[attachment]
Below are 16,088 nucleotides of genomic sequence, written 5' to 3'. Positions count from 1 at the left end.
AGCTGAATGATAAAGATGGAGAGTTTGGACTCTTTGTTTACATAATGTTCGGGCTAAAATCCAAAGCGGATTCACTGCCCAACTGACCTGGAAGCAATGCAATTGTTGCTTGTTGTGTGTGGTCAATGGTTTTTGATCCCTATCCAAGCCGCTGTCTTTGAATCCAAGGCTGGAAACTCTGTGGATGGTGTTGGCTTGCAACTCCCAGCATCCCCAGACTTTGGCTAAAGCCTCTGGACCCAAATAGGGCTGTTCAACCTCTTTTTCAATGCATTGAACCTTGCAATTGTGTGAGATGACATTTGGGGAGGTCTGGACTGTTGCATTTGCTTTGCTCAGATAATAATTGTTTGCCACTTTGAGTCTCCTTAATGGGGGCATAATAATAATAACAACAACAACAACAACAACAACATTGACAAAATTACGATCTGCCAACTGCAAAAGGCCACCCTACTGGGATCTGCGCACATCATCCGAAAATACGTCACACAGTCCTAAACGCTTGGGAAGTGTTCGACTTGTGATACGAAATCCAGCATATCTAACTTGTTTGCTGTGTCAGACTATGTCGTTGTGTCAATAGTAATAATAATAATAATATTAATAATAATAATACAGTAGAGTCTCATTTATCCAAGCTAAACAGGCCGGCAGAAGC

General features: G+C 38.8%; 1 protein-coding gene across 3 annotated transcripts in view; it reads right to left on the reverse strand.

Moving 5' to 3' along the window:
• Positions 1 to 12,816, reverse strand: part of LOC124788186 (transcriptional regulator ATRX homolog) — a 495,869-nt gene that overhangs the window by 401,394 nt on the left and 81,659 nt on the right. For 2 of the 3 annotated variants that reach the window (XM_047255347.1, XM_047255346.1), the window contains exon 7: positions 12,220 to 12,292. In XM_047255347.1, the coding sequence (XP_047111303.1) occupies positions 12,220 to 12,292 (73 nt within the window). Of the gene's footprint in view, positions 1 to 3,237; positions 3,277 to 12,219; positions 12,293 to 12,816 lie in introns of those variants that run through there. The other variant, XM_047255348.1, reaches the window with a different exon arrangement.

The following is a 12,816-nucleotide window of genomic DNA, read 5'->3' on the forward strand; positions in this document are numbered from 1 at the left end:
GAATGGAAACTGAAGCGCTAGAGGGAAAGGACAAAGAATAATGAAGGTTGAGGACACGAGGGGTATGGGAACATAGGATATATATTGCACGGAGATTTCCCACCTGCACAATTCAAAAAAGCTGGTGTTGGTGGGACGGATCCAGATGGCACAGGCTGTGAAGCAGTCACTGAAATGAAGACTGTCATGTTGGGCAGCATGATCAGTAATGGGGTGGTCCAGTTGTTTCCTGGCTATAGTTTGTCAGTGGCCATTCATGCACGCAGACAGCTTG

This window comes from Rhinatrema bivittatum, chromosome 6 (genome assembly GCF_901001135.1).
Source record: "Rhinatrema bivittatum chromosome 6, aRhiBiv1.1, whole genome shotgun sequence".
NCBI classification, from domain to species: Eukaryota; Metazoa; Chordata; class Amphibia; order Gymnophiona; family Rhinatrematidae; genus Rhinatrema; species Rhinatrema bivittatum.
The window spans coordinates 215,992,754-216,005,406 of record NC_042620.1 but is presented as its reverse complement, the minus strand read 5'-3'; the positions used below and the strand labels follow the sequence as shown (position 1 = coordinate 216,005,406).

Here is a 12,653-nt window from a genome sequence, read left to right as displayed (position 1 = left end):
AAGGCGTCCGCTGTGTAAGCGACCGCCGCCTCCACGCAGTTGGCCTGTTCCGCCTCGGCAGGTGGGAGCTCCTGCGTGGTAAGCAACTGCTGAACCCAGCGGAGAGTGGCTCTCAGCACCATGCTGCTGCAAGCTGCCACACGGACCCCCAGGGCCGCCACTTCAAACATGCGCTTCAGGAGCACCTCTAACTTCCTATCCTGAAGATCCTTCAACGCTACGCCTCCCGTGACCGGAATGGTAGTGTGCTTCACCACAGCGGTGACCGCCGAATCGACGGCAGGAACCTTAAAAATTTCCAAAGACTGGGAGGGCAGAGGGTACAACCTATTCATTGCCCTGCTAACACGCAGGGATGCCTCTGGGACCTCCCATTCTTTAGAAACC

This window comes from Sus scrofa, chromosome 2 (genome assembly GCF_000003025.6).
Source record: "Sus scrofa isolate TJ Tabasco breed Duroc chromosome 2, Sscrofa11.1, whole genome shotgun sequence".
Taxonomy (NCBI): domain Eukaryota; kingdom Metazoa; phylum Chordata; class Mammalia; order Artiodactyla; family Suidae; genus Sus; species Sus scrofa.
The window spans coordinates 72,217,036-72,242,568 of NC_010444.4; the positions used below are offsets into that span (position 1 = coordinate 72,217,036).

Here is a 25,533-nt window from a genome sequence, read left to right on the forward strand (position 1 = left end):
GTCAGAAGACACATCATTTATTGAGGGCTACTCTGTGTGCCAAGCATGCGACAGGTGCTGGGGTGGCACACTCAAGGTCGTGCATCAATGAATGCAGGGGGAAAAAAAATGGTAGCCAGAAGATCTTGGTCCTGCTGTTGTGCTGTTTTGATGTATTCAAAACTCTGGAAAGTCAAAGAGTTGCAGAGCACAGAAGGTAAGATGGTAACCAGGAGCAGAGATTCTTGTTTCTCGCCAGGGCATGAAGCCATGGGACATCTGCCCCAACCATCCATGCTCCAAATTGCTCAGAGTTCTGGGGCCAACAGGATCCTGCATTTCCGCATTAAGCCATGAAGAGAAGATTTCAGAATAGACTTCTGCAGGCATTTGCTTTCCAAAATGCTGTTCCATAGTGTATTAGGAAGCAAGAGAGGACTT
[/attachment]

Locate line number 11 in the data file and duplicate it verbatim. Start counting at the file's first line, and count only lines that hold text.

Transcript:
The window spans coordinates 215,992,754-216,005,406 of record NC_042620.1 but is presented as its reverse complement, the minus strand read 5'-3'; the positions used below and the strand labels follow the sequence as shown (position 1 = coordinate 216,005,406).